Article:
Bramley Community Centre – have your say on future


The uncertain future of Bramley Community Centre will be discussed at a public meeting on Monday.

Local charity Bramley Elderly Action has set up the special meeting to discuss the future of  the Waterloo Lane centre, and is encouraging local people to come along and have their say about its future.

The meeting, which has been organised with the full support of local councillors Caroline Gruen, Julie Heselwood and Kevin Ritchie, will take place at the centre itself from 2pm on Monday 18th January.

Bramley Elderly Action (BEA) members use the building six or seven times a week for vital services and groups – and the cenre’s future was the subject of considerable discussion at the organisation’s AGM in October.

As reported by The Dispatch in November, councillors at cash-strapped Leeds City Council decided the centre would remain open for the foreseeable future following a review into the future of ten community facilities across Leeds.

The long-term future of the centre is linked to plans to create a ‘community hub’ housing a variety of council services in Bramley.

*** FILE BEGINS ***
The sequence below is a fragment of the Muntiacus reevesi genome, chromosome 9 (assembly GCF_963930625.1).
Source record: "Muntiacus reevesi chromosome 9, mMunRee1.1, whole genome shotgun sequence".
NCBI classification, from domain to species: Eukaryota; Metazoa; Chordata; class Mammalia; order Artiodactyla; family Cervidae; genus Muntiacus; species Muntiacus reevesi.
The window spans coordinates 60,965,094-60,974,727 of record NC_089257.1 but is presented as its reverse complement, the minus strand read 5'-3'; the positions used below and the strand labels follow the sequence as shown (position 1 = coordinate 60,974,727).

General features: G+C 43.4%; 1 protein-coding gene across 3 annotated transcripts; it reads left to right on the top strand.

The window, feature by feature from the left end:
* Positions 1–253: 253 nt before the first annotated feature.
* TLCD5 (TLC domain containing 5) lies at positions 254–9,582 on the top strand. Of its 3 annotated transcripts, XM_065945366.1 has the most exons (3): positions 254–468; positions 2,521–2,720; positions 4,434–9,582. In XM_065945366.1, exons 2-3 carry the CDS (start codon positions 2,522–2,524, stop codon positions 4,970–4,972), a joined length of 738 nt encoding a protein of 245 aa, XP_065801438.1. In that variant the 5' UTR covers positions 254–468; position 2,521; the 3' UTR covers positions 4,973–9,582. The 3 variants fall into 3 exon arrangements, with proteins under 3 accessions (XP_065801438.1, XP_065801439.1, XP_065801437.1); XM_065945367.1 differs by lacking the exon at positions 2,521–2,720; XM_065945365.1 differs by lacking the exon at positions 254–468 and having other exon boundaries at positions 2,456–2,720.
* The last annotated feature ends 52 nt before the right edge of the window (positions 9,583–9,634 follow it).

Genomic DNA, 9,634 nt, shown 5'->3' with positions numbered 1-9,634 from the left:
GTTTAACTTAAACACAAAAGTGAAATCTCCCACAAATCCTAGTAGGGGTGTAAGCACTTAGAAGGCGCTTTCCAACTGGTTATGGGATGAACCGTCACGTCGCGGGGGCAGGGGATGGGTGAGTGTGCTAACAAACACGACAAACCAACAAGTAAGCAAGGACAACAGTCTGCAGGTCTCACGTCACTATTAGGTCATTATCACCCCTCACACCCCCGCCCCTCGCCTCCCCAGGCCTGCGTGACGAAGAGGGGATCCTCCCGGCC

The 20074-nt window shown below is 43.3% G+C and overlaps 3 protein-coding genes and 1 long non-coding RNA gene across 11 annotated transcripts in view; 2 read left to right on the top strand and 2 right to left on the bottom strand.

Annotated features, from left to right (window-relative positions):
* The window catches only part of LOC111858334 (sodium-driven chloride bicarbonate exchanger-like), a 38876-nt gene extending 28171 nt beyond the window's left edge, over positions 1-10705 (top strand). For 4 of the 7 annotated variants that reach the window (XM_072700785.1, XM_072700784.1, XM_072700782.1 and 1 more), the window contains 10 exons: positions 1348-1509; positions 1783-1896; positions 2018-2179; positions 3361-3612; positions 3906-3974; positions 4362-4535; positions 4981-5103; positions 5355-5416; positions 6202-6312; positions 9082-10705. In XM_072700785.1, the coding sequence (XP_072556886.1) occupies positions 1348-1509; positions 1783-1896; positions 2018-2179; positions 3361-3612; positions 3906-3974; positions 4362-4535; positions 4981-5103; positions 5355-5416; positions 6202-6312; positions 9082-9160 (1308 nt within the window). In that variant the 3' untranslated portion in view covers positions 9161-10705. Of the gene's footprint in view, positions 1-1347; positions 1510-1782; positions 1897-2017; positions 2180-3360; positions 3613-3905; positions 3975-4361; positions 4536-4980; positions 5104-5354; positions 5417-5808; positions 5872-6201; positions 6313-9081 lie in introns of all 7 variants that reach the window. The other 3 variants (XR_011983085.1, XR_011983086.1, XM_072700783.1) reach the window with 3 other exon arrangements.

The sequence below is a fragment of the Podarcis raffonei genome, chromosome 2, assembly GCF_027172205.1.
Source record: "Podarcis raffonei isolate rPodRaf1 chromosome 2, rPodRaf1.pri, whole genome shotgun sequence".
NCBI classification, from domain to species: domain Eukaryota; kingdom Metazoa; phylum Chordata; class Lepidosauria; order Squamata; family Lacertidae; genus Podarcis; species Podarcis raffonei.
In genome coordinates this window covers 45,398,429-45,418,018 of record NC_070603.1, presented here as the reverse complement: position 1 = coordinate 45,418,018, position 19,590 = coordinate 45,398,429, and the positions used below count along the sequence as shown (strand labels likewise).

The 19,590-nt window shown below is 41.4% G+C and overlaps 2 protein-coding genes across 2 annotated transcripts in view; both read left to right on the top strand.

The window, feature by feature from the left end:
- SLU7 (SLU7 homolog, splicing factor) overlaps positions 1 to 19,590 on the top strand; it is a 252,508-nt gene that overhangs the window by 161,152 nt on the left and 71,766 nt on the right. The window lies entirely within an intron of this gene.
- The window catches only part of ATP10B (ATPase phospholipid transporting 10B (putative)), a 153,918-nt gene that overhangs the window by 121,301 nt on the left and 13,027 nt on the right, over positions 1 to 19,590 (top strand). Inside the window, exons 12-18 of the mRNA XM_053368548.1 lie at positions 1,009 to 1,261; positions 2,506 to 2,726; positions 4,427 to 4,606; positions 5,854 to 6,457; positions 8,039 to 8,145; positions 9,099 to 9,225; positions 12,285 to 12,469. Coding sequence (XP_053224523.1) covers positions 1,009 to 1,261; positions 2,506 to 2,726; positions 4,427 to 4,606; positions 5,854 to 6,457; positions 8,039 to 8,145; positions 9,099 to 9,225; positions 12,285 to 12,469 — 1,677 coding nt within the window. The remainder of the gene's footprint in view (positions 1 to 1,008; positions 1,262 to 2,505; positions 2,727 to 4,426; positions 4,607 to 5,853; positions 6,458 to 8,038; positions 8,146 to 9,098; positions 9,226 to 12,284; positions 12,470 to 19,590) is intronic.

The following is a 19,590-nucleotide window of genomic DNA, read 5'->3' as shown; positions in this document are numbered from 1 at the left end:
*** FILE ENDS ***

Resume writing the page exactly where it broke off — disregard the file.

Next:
Lee Ingham Bramley Elderly Action
Lee Ingham, Bramley Elderly Action

Lee Ingham, general manager of BEA, said:

“We responded to the initial consultation on the future of the centre and we remain committed to working with the council to seek an effective use of this valuable community resource.

“We want to make sure that our members, and everyone in the community, have a chance to give their views on what should happen to it. So do come along and have your say.”

Bramley Elderly Action is an independent charity which provides opportunities and support for older people, aged 60 and over, in Bramley, Swinnow and parts of Stanningley.

The organisation has 1,100 members and 150 volunteers, ranging in age from 18-97.


  1. “Bramley Elderly Action is an independent charity”

    Depends what you definition of “independent” is. It gets public funding from taxation, and it always has a selection of Labour MPs and councillors on its Board of Directors. Its shop is in a building that also houses Aagaard Hanley which is connected to the Labour politicians Ted and Jamie Hanley.


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